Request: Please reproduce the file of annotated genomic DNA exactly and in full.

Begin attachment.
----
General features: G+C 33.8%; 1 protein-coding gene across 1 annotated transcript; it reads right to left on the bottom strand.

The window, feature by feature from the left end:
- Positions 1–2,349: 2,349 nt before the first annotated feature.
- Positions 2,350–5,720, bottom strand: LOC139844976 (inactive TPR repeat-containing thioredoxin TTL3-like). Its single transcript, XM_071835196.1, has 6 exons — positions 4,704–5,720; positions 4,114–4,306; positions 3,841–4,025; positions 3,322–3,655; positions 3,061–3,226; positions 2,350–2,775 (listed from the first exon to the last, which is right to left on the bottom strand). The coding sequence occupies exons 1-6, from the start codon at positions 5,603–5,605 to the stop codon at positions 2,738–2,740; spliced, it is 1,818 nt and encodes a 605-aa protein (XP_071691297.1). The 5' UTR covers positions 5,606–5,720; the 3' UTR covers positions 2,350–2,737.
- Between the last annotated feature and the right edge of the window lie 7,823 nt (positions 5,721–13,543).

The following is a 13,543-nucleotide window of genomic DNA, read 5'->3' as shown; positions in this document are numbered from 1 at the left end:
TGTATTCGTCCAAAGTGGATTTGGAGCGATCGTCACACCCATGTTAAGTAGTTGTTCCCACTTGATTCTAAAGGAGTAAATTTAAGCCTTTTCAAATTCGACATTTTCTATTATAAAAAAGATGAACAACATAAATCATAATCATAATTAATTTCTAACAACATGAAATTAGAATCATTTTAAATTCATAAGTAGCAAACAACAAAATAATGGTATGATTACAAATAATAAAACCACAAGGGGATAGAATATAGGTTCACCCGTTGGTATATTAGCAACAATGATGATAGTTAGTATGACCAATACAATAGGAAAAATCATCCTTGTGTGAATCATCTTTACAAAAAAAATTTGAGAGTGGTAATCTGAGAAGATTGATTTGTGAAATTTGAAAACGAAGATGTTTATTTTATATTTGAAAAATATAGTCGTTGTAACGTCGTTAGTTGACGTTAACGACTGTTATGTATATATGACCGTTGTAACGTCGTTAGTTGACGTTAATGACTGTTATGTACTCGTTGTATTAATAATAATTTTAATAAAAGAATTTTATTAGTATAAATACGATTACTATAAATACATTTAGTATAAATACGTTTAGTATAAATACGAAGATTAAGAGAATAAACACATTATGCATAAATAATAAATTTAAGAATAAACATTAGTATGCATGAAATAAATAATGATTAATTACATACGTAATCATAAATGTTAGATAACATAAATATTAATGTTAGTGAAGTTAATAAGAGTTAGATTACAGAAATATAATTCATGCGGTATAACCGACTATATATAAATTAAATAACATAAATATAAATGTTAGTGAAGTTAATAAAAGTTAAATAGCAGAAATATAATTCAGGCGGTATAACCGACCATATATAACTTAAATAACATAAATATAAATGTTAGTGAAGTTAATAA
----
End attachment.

General features: G+C 33.8%; 1 protein-coding gene across 1 annotated transcript; it reads right to left on the bottom strand.

The window, feature by feature from the left end:
- Positions 1–2,349: 2,349 nt before the first annotated feature.
- Positions 2,350–5,720, bottom strand: LOC139844976 (inactive TPR repeat-containing thioredoxin TTL3-like). Its single transcript, XM_071835196.1, has 6 exons — positions 4,704–5,720; positions 4,114–4,306; positions 3,841–4,025; positions 3,322–3,655; positions 3,061–3,226; positions 2,350–2,775 (listed from the first exon to the last, which is right to left on the bottom strand). The coding sequence occupies exons 1-6, from the start codon at positions 5,603–5,605 to the stop codon at positions 2,738–2,740; spliced, it is 1,818 nt and encodes a 605-aa protein (XP_071691297.1). The 5' UTR covers positions 5,606–5,720; the 3' UTR covers positions 2,350–2,737.
- Between the last annotated feature and the right edge of the window lie 7,823 nt (positions 5,721–13,543).

The following is a 13,543-nucleotide window of genomic DNA, read 5'->3' as shown; positions in this document are numbered from 1 at the left end:
TGTATTCGTCCAAAGTGGATTTGGAGCGATCGTCACACCCATGTTAAGTAGTTGTTCCCACTTGATTCTAAAGGAGTAAATTTAAGCCTTTTCAAATTCGACATTTTCTATTATAAAAAAGATGAACAACATAAATCATAATCATAATTAATTTCTAACAACATGAAATTAGAATCATTTTAAATTCATAAGTAGCAAACAACAAAATAATGGTATGATTACAAATAATAAAACCACAAGGGGATAGAATATAGGTTCACCCGTTGGTATATTAGCAACAATGATGATAGTTAGTATGACCAATACAATAGGAAAAATCATCCTTGTGTGAATCATCTTTACAAAAAAAATTTGAGAGTGGTAATCTGAGAAGATTGATTTGTGAAATTTGAAAACGAAGATGTTTATTTTATATTTGAAAAATATAGTCGTTGTAACGTCGTTAGTTGACGTTAACGACTGTTATGTATATATGACCGTTGTAACGTCGTTAGTTGACGTTAATGACTGTTATGTACTCGTTGTATTAATAATAATTTTAATAAAAGAATTTTATTAGTATAAATACGATTACTATAAATACATTTAGTATAAATACGTTTAGTATAAATACGAAGATTAAGAGAATAAACACATTATGCATAAATAATAAATTTAAGAATAAACATTAGTATGCATGAAATAAATAATGATTAATTACATACGTAATCATAAATGTTAGATAACATAAATATTAATGTTAGTGAAGTTAATAAGAGTTAGATTACAGAAATATAATTCATGCGGTATAACCGACTATATATAAATTAAATAACATAAATATAAATGTTAGTGAAGTTAATAAAAGTTAAATAGCAGAAATATAATTCAGGCGGTATAACCGACCATATATAACTTAAATAACATAAATATAAATGTTAGTGAAGTTAATAA